Monday, 25 May 2015

Measures in place to ensure blood supply safety

WE THANK Mr Kang Choon Tian for highlighting that the integrity of our national blood supply also depends on donors' honesty and sense of social responsibility ("Enough checks on blood donors?"; May 14).

Using the most sensitive testing technologies available, every unit of donated blood in our blood banks is processed and tested for infectious diseases, including HIV. Units with positive or inconclusive results for diseases will not be for patients' use.

Such stringent and comprehensive measures, based on international standards and best practices, safeguard the health and safety of patients receiving the blood.

Like all blood banks worldwide, we are mindful of window periods, during which the early stages of infections are undetectable, even with the best available tests.

As an additional protective measure, for the safety of blood recipients, every blood donor is required to truthfully answer all questions on his medical, travel and sexual history, in the Donor Health Assessment Questionnaire and the Declaration Form.

During a face-to-face private interview, a medical screener will go through these questions with him.

After donation, the donor can contact the blood bank using the 24-hour toll-free line (1800-226-3320) if he feels that his blood is unsuitable for transfusion.

These processes ensure donors are aware of the implications of their answers on blood safety, and are given sufficient opportunities to be honest when answering the questionnaire.

Regular and potential blood donors should not be deterred from donating blood by the need to answer the questionnaire, but they should be truthful in their responses to the questions posed.

Medical personnel at the blood banks and blood mobiles will then assess their eligibility to donate blood. These steps help ensure the safety of our blood supply.

Finally, we thank all donors for their altruism and social responsibility in donating the gift of life, and encourage them to continue donating healthy and safe blood.

Ang Ai Leen (Dr)
Deputy Group Director
Blood Services Group
Health Sciences Authority
ST Forum, 23 May 2015

Enough checks on blood donors?

RECENTLY, a man was found to have made a false declaration when donating blood ("Blood donor jailed for giving false data"; Tuesday).

Given that the consequences can be very grave, are the present punishments and checks during blood donation adequate enough?

Imagine the shock recipients would feel when they find out that blood tainted with the human immunodeficiency virus (HIV) was given to them.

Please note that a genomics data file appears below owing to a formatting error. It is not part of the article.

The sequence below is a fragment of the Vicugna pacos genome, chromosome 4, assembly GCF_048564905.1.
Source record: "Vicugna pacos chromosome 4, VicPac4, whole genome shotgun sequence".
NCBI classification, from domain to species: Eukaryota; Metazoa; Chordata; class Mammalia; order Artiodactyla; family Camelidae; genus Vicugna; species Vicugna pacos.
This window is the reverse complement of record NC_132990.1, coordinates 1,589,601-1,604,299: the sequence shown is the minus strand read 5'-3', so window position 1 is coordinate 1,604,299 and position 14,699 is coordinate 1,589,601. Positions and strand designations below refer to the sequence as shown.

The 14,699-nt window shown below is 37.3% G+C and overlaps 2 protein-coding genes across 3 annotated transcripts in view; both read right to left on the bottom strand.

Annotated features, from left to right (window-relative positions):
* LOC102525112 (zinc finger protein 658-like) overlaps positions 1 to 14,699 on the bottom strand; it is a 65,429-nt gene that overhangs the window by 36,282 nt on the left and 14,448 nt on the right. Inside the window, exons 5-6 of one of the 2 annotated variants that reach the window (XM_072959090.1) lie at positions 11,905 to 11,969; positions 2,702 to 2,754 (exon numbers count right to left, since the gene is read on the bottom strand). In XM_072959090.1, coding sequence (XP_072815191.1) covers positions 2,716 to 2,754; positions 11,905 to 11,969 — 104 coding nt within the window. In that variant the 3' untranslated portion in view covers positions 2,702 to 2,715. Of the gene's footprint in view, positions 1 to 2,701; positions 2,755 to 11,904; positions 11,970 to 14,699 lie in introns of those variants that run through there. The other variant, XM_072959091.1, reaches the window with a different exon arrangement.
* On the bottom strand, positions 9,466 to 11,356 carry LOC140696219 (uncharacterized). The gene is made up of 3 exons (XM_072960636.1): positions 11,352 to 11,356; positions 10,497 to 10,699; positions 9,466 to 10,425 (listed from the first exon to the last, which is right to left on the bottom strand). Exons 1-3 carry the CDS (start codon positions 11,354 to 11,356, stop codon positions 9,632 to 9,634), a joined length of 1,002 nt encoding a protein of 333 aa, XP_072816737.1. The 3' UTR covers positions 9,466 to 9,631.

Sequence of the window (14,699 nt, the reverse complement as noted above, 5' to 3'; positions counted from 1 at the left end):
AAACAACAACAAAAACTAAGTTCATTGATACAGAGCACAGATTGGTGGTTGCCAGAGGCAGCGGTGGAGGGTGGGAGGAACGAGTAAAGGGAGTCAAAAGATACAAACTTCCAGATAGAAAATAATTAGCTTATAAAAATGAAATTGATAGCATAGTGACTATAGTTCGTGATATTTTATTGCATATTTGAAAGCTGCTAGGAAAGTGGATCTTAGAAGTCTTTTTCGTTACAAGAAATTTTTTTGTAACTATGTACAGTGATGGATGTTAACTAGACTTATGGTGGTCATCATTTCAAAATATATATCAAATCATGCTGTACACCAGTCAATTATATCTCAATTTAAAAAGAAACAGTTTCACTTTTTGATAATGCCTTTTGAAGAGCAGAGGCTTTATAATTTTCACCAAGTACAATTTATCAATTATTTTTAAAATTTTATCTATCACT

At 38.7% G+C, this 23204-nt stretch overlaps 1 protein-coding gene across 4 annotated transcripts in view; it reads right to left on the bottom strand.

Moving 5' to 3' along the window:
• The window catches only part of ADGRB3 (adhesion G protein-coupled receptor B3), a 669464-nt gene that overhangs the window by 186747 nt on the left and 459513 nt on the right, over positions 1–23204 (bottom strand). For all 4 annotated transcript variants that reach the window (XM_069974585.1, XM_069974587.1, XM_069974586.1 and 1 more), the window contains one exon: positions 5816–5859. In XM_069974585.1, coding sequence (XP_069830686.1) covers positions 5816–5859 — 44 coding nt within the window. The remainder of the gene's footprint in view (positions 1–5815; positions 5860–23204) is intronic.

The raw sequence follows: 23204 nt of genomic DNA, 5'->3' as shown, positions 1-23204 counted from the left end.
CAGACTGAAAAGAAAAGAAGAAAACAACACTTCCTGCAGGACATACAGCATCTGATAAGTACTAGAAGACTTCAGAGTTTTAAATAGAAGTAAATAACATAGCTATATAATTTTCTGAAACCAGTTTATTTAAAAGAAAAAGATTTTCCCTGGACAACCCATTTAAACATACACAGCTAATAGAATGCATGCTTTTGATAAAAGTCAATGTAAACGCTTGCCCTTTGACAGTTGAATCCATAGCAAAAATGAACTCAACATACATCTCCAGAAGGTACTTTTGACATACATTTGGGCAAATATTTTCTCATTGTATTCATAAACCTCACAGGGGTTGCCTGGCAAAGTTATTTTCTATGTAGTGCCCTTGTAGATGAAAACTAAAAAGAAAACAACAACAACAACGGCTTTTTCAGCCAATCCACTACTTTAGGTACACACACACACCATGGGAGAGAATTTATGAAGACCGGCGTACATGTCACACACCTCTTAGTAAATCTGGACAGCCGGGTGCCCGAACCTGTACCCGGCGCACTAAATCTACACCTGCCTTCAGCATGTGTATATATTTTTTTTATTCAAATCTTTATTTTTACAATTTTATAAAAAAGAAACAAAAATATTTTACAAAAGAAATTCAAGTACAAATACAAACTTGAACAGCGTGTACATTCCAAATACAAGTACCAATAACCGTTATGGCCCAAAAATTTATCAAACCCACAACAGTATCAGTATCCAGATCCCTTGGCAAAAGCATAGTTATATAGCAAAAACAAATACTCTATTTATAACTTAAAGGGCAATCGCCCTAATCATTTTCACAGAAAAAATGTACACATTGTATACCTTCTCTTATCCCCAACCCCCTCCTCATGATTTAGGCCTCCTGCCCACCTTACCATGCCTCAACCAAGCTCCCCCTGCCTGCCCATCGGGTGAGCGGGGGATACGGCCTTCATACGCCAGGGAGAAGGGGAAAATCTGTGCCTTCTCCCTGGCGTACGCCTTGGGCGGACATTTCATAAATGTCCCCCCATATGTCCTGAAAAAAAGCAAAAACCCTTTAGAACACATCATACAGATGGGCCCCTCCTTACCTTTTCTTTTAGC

It is tantamount to murder, albeit a potentially slow death.

Donors are not coerced into donating. The questionnaires are clear and the procedures are explained to them.

Those who are flippant when donating blood must be seriously taken to task. Each donor should be counselled individually and privately to avoid pressure from friends.

Kang Choon Tian
ST Forum, 14 May 2015

Blood donor jailed 15 weeks and fined $10,000 for false declaration
By Elena Chong, The Straits Times, 11 May 2015

An undergraduate who falsely declared that he had not had sex with another male when donating blood was jailed for 15 weeks and fined $10,000 on Monday.

The 23-year-old had pleaded guilty to the offence at Bloodbank@Dhoby Ghaut, Health Sciences Authority, at Dhoby Ghaut MRT station, on Dec 19, 2012.

He cannot be named due to a gag order.

Investigation showed that the defendant had declared that he had not "had sex with another male" when he in fact had been having a regular sexual relationship with a male partner since 2010. He also had sex with a male stranger sometime in December 2011 after a few drinks.

The blood he donated was found to be infected with Human Immunodeficiency Virus or commonly known as HIV.

His lawyer Christine Sekhon had asked the court to consider a short detention order (SDO) for the young offender to minimise the stigma and disruption to his studies.

But Deputy Public Prosecutor Joshua Lim said the SDO was entirely inappropriate in cases of this nature where the principles of general deterrence must apply because of issues of public health and safety.

He reiterated that the prosecution accepts the defendant's explanation that he donated blood only because he was asked at short notice by his two other friends to join them to donate blood.

The sentence of jail and fine sought by the prosecution, he said, should not be seen as the prosecution taking a more charitable approach to such offences. Indeed, if an accused person uses the blood donation procedure for cynical purposes such as blood testing, the prosecution will seek a significantly higher sentence.

To ensure that patients' lifelines are not compromised or jeopardised, he said the court must send the unequivocal, unmistakable and unambiguous message that the law does not, cannot, and will not be lenient with a person who is economical with the truth during blood donation, and who, in doing so, puts the nation's valuable blood supply at risk.

District Judge Lim Keng Yeow said it is patently obvious that it is irresponsible and reprehensible to lie concerning the questions posed to potential donors.

"Innocent persons who have to depend on donated blood should never be put in danger by what is administered to them. They and their families should never even be put in fear that the blood they receive could cause them grave harm rather than do them good," he said.

The maximum penalty for the offence is a $20,000 fine and two years' jail.

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